I think there are a couple of ways to respond to this suggestion.
First, the most practical and immediately relevant: this is something you would have to take up with the Stack Exchange developers, and would likely need to be a code change, and would likely impact the entire Stack Exchange network. All to deal with a single, subjectively-assigned category of question that you're asking be treated "differently" that all other questions. Regardless of what any of us in SF&F think about the idea, I'm betting your suggestion would get no traction at that level. If this is really a problem for us, we'll have to come up with a way to fix it that we have a real chance of implementing.
(@Keen's suggestion to just flag them for undelete when you see them is a good start, and I'm not sure we can do any better right now.)
Second, I'm not convinced that it's really a good idea. We are effectively setting up a category of questions that will never get deleted, many of which (IMO) are terrible. The bigger problem is, I can't even tell if it's a good question yet, so I don't know if I should upvote or downvote it. Suppose you saw the trailer, and thought "huh, I wonder who that character is?", so you came here and asked. And then you watched the movie and they show up in the first scene with a "Hi, my name is ___" name tag on. Your future-works question now becomes a bad question, deserving of lots of downvotes. But if you saw the movie, and you still don't know who that character is, then it's probably a really good question, and now it might even have an answer. But there's no way to know that ahead of time.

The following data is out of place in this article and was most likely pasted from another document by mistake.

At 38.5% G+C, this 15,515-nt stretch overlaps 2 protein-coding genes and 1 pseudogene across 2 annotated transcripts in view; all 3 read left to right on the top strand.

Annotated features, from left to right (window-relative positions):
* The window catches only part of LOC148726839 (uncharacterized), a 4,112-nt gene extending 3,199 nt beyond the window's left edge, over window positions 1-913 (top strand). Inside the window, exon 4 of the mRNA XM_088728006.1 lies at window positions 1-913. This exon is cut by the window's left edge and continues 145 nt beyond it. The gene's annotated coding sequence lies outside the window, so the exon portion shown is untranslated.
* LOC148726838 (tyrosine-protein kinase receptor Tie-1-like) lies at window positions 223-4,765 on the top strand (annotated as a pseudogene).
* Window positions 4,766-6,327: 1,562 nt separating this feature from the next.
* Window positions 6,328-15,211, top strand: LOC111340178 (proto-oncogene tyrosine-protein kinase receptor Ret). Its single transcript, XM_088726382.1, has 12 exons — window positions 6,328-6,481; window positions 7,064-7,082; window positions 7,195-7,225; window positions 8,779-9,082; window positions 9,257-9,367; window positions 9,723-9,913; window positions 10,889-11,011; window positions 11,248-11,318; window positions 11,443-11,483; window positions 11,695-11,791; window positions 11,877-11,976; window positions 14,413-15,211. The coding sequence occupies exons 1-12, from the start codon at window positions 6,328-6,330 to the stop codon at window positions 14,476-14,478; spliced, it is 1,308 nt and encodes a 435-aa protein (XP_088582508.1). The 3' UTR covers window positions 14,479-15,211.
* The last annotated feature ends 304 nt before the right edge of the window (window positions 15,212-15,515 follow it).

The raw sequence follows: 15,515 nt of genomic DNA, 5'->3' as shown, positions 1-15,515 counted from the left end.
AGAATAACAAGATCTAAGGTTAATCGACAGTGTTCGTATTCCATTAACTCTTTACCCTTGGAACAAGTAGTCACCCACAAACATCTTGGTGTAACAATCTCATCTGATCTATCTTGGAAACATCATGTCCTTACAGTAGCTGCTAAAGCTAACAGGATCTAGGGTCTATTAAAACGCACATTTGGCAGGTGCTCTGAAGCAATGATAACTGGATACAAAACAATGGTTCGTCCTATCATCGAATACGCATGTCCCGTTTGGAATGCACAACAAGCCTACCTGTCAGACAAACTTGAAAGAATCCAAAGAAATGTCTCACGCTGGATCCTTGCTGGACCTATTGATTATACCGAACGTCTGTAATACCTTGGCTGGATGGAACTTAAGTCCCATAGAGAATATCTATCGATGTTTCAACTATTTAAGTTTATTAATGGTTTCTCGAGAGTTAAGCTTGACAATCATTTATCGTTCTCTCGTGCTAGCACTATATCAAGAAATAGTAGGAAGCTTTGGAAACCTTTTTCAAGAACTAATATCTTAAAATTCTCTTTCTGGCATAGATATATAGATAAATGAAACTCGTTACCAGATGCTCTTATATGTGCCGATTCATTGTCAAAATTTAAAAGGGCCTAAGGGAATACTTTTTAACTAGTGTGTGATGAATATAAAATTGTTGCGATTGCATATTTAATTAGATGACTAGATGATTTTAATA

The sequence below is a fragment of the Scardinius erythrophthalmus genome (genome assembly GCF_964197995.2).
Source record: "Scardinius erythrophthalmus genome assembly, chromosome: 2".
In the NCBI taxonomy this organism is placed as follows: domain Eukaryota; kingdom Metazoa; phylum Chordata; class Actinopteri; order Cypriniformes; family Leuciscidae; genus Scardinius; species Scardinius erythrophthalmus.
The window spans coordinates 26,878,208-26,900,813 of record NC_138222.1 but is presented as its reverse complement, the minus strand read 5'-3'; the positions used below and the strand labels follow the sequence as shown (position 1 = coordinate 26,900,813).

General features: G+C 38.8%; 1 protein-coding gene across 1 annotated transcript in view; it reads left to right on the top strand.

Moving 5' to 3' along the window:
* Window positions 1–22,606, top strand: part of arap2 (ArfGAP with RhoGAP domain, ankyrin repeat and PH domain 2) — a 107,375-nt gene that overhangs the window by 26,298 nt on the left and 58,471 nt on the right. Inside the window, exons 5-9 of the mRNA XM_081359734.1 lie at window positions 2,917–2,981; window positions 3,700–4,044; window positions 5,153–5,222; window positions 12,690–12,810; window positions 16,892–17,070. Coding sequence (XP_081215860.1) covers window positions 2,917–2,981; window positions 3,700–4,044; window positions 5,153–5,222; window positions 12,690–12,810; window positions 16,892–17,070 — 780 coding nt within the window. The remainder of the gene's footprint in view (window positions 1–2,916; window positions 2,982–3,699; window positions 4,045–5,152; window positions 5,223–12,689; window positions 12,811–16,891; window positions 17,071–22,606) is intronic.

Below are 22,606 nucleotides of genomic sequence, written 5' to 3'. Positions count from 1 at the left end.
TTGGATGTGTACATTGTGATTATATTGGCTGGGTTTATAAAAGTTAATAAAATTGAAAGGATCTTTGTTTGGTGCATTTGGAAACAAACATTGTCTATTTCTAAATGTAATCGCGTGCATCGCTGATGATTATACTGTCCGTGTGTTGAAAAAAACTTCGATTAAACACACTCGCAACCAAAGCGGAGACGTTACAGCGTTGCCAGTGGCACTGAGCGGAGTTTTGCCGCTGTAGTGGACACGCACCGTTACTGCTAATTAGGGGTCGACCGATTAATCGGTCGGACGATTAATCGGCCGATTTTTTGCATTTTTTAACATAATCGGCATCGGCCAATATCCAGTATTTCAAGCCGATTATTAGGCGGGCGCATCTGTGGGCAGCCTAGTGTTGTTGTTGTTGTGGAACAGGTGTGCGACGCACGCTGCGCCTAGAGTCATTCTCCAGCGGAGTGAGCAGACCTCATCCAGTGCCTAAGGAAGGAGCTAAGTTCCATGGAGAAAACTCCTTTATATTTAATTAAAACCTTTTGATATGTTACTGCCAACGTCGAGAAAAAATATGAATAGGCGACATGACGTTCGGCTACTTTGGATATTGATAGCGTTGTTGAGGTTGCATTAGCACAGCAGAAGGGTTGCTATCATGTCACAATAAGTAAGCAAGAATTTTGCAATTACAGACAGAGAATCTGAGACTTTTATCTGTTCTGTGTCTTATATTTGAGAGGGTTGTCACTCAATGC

Lastly, just in general, as my own personal opinion (which I realize is not site policy, but there it is) is that future-works questions are silly. I understand that people are often antsy to ask questions as soon as they think of them, but asking a question that has a near certainty of not having a canonical answer is just a bad idea. Even if we get the answer from leaked scripts, or unofficial blog posts, or whatever, who's to say the answer doesn't change before the final product comes out? How do we even know we're not being intentionally lied to? Until it shows up on-screen, there cannot be a right answer. Is it really that hard to just be a little patient, watch the movie like everyone else, then figure out what you want to ask about it?